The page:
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Going back to the initial introductory thoughts of this piece and my Avatar: The Last Airbender review, Zuko’s path had continued to mirror Aang’s up to this point. While the young Avatar had suffered a critical injury in the battle of Ba Sing Se’s catacombs, Zuko had achieved redemption…or had he? Starting with Azula’s lie that he, Zuko, had “killed the Avatar,” doubt crept in from the word “go” on what his decisions had led him to. Season 1’s finale had him nearly die trying to do what was lied about in the wake of Season 2’s finale; and it was precisely the empty feeling of his “honor” upon being received back into the fold at home that Zuko’s journey would finally start turning on a true path of internal discovery. After rediscovering his family roots to his maternal grandfather- Avatar Roku, and feeling deep shame and guilt for Iroh’s capture, Zuko finally started to move on his own. Making his decision on the Day of Black Sun, the midseason finale, Zuko defied his father- the tyrannical Fire Lord Ozai, voiced by the always amazing Mark Hamill, and very symbolically flew off in a Fire Nation balloon, ready to forge a new path for himself- and unwittingly enough,his nation. After being received with less than enthusiastic responses from Team Avatar about his conversion (particularly Katara), he then proceeds for the next number of episodes to bond with his newfound allies in this newly formed life he chose to follow. His previously weak firebending would be replaced by an experience shared with Aang himself; the Dancing Dragon style, which was passed on from “the original firebenders, the dragons.” Zuko’s renewed bending signaled a shift in his motivations and determination; and on the other side, Aang would now be his pupil in firebending, as the young Avatar’s fear of the element had dissipated.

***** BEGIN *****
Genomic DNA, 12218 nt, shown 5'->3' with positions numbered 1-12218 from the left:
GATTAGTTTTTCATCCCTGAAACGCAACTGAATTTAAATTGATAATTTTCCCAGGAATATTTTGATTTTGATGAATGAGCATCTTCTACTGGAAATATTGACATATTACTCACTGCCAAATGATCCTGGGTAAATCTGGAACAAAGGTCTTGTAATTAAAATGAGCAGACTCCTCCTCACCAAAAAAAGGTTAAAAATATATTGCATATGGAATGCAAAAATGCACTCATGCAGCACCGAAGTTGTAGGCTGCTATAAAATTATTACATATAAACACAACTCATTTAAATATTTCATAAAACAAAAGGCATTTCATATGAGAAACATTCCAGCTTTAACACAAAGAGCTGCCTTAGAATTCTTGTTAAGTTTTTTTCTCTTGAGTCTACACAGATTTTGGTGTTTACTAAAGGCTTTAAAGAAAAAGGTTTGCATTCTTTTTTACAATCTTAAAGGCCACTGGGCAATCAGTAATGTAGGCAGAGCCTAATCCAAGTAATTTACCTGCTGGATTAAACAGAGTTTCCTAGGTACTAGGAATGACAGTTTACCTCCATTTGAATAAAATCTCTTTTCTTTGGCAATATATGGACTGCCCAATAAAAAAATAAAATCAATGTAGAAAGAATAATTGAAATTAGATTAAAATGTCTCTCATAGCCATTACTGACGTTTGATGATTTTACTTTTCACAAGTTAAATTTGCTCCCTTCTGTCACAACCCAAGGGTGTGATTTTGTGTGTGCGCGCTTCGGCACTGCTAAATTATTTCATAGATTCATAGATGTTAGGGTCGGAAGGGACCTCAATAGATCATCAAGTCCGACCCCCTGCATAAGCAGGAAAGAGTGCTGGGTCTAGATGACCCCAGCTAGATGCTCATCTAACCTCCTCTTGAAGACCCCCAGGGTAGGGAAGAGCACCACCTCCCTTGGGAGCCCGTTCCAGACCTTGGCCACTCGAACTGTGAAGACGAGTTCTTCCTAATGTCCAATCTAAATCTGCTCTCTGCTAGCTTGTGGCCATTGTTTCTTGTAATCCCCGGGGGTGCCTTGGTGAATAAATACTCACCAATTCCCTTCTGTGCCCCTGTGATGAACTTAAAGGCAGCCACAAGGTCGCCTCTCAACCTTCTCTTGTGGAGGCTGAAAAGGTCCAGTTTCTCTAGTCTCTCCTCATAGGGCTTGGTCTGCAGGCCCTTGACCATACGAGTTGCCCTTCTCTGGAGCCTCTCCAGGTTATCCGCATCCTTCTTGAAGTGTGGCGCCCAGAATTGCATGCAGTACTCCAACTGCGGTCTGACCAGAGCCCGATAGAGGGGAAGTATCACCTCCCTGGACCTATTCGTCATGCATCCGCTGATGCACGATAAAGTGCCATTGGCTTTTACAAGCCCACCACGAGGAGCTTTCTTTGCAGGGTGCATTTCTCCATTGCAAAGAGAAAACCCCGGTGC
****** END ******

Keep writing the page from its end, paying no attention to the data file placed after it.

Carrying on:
Zuko would also take part in the daring rescue at the Boiling Rock prison facility, where he found a valuable friend in Sokka while rescuing his father Hakoda, and love interest, Suki- a fierce warrior in her own right. It would be at the Boiling Rock where the shift in personalities between brother and sister would become evident- as Zuko continued to be more at peace, forging the path of destiny, Princess Azula, who had been the picture of unnaturally composed in her 2nd season tour de force finally began to snap mentally, ordering the arrest of her two best friends and most trusted “henchpeople” up to that point- Mai and Ty Lee. As the heroes escaped, her descent into madness began; a story point that would resolve itself in the climatic final battle between the two. But first I must mention that our man of the hour makes up with Katara in The Southern Raiders,  a rather selfless act by the prince to help settle a personal vendetta of Katara’s own. That leads us to the part you’ve probably all been waiting for: The final Agni Kai.